1. ## Independant/ Dependant Events

1. a car manufacturer plant has three shifts working on the assembly line. The morning shift produces 38% of the total production; the afternoon shift produces 34%; and the evening shift 28%. Of their output 3%, 2%, 1%, respectively, do not pass quality control. If a vehicle is selected at random from the inventory and found defective, what is the probability that it was manufactured by:

a) morning shift (Given Answer: 0.543)
b) afternoon shift (Given Answer: 0.324)
c) evening shift (Given Answer: 0.133)
2. A small town has a network of 115 residential streets, all containing approximately the same number of residents. If a canvasser randomly selects 20 people from the phone book to promote a product, what is the probability that at least two of the people live on the same street?

2. Hello ntrantrinh

Welcome to Math Help Forum!
Originally Posted by ntrantrinh
1. a car manufacturer plant has three shifts working on the assembly line. The morning shift produces 38% of the total production; the afternoon shift produces 34%; and the evening shift 28%. Of their output 3%, 2%, 1%, respectively, do not pass quality control. If a vehicle is selected at random from the inventory and found defective, what is the probability that it was manufactured by:

a) morning shift (Given Answer: 0.543)
b) afternoon shift (Given Answer: 0.324)
c) evening shift (Given Answer: 0.133)
2. A small town has a network of 115 residential streets, all containing approximately the same number of residents. If a canvasser randomly selects 20 people from the phone book to promote a product, what is the probability that at least two of the people live on the same street?
1) Bayes' theorem states that for two events $A$ and $B$:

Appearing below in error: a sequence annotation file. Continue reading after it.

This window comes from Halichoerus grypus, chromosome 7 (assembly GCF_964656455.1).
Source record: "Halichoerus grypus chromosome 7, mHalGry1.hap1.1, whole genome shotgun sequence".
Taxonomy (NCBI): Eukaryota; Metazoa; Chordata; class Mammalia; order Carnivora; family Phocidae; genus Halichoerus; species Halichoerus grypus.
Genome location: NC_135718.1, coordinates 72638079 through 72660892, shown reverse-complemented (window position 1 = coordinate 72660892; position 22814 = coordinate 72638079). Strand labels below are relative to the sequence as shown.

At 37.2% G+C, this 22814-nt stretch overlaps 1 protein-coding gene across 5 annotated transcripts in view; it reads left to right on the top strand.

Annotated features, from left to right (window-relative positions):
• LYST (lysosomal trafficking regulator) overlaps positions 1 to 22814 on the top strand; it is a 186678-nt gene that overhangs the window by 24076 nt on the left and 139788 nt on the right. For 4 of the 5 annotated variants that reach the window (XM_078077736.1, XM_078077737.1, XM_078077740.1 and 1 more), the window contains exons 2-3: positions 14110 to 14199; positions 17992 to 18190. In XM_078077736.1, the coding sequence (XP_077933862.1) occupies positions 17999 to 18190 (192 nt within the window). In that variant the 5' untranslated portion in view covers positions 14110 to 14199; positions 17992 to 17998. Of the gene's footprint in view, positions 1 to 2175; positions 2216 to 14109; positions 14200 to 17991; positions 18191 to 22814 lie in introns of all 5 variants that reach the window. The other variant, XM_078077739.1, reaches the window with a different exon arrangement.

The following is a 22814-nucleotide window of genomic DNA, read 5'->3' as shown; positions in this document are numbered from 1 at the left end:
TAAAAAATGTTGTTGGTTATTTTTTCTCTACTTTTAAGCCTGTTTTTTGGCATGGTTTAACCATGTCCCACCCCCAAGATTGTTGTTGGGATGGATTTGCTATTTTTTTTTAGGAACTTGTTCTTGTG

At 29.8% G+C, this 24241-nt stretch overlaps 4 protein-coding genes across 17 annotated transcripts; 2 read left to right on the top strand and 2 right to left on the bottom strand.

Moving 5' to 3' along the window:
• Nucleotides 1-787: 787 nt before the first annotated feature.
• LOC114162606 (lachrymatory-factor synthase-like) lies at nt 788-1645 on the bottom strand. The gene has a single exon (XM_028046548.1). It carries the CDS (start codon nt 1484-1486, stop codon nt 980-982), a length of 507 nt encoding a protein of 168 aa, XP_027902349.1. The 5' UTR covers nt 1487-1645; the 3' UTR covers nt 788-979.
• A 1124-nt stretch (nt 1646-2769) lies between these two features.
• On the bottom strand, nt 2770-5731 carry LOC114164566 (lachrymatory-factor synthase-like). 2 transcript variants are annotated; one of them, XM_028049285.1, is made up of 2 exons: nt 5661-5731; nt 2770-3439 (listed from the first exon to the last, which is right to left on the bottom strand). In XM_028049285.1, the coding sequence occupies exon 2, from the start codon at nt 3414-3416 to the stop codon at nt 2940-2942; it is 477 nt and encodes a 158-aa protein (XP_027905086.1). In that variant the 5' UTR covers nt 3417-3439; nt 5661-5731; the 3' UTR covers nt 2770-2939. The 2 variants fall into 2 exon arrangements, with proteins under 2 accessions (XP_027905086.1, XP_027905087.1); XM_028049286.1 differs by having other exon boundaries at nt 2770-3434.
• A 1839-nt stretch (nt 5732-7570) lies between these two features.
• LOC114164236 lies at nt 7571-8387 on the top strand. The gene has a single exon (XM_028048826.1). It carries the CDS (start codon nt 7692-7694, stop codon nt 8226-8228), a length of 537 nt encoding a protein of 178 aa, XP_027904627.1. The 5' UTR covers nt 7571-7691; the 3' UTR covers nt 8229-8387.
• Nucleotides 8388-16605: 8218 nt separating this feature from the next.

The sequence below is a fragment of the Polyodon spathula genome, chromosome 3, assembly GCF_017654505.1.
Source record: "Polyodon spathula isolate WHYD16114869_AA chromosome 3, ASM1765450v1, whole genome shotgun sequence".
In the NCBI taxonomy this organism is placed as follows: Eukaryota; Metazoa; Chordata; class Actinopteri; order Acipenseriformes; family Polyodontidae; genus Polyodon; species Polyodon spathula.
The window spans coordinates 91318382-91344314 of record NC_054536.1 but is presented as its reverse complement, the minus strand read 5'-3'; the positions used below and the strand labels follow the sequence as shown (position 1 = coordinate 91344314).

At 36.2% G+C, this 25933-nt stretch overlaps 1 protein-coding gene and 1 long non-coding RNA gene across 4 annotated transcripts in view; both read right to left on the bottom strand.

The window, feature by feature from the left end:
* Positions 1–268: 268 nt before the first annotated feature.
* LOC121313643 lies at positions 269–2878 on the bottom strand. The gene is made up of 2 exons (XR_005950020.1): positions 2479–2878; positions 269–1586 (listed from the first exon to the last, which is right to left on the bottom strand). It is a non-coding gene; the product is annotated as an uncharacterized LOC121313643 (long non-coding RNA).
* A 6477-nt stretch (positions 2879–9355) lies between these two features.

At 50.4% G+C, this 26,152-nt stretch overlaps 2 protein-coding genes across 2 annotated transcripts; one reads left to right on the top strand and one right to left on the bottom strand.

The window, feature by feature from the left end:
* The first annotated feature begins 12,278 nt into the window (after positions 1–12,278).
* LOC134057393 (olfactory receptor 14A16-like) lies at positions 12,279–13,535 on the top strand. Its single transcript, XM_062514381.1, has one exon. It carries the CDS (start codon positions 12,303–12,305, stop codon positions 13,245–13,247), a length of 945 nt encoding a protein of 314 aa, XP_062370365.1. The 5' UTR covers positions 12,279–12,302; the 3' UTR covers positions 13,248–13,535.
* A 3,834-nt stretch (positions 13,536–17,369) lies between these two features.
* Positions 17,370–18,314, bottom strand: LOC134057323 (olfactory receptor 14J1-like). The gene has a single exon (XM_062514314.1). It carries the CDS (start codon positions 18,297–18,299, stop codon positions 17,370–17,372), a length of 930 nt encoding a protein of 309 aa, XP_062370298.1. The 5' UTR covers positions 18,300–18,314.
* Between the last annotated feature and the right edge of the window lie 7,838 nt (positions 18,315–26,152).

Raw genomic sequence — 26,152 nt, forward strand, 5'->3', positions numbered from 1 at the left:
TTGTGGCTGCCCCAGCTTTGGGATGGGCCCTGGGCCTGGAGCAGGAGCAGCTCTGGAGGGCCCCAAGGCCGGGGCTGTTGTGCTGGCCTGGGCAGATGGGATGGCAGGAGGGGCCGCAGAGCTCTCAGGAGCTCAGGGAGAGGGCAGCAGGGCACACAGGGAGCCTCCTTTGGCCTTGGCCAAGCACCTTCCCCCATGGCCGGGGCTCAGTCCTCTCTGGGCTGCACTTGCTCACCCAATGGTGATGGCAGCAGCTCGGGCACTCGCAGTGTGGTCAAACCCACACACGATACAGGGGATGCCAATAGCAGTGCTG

$p(A|B)=\frac{p(B|A)p(A)}{p(B)}$
where $p(A|B)$ is the conditional probability of $A$, given $B$; in other words, the probability that $A$ occurs, given that $B$ has occurred; etc...

In part (i), we want the probability that a car chosen at random is from the morning shift, given that it is defective. So let's say
$A$ is the event 'the car is from the morning shift'; and

$B$ is the event 'the car is defective'
So we want $p(A|B)$.

Now $B|A$ is the event 'the car is defective, given that it is from the morning shift'. So $p(B|A) = 0.03$ (because 3% of the morning shift's output is defective).

And $p(A) = 0.38$ (I'm sure you can see why)

Now $p(B)$ the sum of the probabilities that a car chosen from a given shift is defective, which is $(0.38\times0.03)+(0.34\times0.02)+(0.28\times0.01) =0.021$.

So, using Bayes' theorem:
$p(A|B)=\frac{0.03\times0.38}{0.021}=0.543$
Parts (ii) and (iii) follow in the same way.

I don't have time right now to look at your second question, but I'll do so later unless someone else answers it first.

3. ## Question two

Originally Posted by ntrantrinh
...
2. A small town has a network of 115 residential streets, all containing approximately the same number of residents. If a canvasser randomly selects 20 people from the phone book to promote a product, what is the probability that at least two of the people live on the same street?

In addition to the assumption that all the streets contain approximately the same number of people, we must also assume that this number is fairly large so that the numbers in each street remain approximately equal after some people have been chosen.

Then we can say that when the first person has been chosen, the probability that the second one chosen is in a different street is $\frac{114}{115}$.

The probability that the third one chosen is from a street different from the first two is $\frac{113}{115}$, and so on ...

So the probability that all $20$ are from different streets is
$\frac{114\times113\times112\times...\times96}{115^ {19}}=\frac{114!}{95!115^{19}}\approx 0.173$
So the probability that at least two are from the same street $= 1 - 0.173 = 0.827$.

Alternative method
With repetitions allowed, there are $\frac{115^{20}}{20!}$ ways of selecting $20$ streets from $115$. With no repetitions there are $\binom{115}{20}=\frac{115!}{20!95!}$ ways.

So the probability of selecting 20 different streets $= \frac{115!20!}{20!95!115^{20}}= \frac{114!}{95!115^{19}}$